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Federal Judge permanently enjoins Louisiana law requiring abortionists to have admitting privileges

by | Apr 27, 2017

By Dave Andrusko

Judge John deGravelles

It’s not as though U.S. District Judge John deGravelles hadn’t already signaled where he stood, but his decision Wednesday to permanently enjoin Louisiana’s law that requires abortionists to have admitting privileges at a hospital within 30 miles was still a bitter blow.

In early February 2016, Judge deGravelles found that the admitting privileges requirement would place an “undue burden” on Louisiana women seeking an abortion. He issued a preliminary injunction preventing the law from being enforced against the clinics involved in the challenge: Hope Medical Group for Women in Shreveport, Bossier City Medical Suite in Bossier City, and Causeway Medical Clinic in Metairie.

However, on February 24, 2016, an unanimous three-judge panel of the 5th Circuit Court of Appeals lifted the judge’s order. Louisiana agreed not to enforce the law until further notice.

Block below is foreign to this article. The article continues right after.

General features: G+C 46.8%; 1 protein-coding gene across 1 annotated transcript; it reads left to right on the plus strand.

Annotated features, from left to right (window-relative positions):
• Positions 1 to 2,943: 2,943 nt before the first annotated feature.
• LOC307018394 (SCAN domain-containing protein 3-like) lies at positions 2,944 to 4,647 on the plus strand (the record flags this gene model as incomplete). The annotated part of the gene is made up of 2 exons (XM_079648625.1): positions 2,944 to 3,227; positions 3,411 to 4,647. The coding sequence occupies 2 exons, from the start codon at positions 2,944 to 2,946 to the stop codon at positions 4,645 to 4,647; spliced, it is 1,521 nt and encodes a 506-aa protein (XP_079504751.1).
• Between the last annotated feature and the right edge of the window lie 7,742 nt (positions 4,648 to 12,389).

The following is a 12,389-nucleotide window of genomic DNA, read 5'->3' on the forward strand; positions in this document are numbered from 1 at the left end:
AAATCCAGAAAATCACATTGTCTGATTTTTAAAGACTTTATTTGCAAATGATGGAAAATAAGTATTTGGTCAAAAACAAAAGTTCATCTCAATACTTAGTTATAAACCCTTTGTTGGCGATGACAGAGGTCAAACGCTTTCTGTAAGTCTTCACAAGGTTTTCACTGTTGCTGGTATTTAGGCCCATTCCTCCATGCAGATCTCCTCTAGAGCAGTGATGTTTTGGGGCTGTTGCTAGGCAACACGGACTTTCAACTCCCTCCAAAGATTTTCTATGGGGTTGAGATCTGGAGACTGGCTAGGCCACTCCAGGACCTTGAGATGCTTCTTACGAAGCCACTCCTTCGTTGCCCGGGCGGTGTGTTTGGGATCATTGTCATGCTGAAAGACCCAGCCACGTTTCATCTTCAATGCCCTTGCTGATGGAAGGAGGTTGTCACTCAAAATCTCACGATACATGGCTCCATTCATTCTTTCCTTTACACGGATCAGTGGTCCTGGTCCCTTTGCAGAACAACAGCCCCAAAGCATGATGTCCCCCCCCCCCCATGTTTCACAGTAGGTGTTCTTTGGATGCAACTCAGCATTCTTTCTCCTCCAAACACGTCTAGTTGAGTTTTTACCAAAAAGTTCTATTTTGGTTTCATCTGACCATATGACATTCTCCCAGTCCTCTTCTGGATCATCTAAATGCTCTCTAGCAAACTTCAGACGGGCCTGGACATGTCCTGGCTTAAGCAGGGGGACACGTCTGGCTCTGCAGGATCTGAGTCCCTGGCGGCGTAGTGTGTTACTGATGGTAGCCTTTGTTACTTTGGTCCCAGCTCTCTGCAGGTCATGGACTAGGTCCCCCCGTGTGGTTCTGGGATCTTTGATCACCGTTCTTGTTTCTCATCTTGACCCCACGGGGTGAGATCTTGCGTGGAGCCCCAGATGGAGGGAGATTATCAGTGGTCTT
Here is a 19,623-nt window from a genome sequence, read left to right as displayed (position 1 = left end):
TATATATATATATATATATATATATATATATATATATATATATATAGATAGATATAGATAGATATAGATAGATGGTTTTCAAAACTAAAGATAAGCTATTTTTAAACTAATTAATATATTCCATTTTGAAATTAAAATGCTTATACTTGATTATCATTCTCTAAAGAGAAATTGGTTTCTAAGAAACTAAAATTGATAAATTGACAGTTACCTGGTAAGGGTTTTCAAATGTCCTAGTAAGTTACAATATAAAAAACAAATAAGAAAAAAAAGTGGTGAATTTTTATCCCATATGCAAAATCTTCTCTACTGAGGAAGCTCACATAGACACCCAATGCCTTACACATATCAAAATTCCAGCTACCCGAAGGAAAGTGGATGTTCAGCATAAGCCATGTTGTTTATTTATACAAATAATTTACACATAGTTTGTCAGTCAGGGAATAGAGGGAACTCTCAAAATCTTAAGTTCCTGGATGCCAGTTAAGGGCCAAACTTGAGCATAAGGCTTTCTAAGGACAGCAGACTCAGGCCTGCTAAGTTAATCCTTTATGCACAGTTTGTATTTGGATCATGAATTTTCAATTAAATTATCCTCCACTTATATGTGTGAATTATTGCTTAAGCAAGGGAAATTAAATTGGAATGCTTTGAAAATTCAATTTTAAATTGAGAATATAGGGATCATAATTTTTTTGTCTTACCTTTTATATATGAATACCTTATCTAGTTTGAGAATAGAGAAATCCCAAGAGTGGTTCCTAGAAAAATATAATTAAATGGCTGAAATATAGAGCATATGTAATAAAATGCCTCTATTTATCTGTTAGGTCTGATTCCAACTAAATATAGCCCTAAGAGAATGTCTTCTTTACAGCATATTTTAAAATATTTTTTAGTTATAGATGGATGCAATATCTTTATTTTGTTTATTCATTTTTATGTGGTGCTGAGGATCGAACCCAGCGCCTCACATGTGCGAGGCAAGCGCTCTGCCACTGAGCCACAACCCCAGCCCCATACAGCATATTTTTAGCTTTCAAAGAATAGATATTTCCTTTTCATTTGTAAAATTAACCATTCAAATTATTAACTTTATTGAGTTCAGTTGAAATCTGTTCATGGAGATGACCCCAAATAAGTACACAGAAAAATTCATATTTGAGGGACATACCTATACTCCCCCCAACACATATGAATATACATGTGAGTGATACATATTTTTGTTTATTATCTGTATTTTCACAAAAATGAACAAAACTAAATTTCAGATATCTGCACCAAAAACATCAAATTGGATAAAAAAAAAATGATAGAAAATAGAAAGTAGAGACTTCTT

In permanently enjoining Act 620 yesterday, Judge deGravelles repeatedly cited the Supreme Court’s June 27, 2016 decision in Whole Woman’s Health v. Hellerstedt striking down portions of the Texas omnibus pro-life law (HB 2).

As NRL News Today has noted on many occasions, plaintiffs in Hellerstedt did not contest several other components of HB 2, including a ban on abortions performed on unborn babies capable of experiencing ban.

Also as noted elsewhere this month, two other courts cited Hellerstedt in striking down pro-life laws: Tennessee and Missouri.

Missouri’s Attorney General Josh Hawley criticized the judge’s decision and promised a vigorous defense. “A federal court struck down large portions of Missouri law that protect the health and safety of women who seek to obtain an abortion,” Hawley said. “This decision was wrong. I will appeal. Missouri has an obligation to do everything possible to ensure the health and safety of women undergoing medical procedures in state licensed medical facilities.”

“We are reviewing [Judge John deGravelles’] opinion and will determine how to best proceed,” Attorney Elizabeth Murrill, with the Louisiana Attorney General’s Office, told The Associated Press.